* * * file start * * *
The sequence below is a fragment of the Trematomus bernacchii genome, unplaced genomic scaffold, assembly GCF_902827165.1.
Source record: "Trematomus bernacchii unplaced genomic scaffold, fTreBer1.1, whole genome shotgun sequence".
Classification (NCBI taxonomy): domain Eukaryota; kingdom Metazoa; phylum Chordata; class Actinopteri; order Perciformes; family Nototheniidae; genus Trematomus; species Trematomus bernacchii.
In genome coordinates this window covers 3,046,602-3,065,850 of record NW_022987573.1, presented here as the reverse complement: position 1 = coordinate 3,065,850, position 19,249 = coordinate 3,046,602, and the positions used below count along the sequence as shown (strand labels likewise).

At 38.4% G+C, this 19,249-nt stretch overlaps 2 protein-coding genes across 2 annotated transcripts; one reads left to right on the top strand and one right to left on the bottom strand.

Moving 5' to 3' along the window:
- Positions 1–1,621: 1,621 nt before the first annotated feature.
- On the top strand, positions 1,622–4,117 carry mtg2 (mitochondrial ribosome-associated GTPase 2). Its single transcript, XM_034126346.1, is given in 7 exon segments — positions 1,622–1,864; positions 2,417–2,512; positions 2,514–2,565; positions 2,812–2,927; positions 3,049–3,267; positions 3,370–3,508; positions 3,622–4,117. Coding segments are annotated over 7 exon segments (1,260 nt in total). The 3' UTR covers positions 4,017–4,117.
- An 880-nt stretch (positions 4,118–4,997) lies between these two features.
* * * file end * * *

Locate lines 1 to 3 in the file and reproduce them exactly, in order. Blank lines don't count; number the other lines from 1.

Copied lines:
The sequence below is a fragment of the Trematomus bernacchii genome, unplaced genomic scaffold, assembly GCF_902827165.1.
Source record: "Trematomus bernacchii unplaced genomic scaffold, fTreBer1.1, whole genome shotgun sequence".
Classification (NCBI taxonomy): domain Eukaryota; kingdom Metazoa; phylum Chordata; class Actinopteri; order Perciformes; family Nototheniidae; genus Trematomus; species Trematomus bernacchii.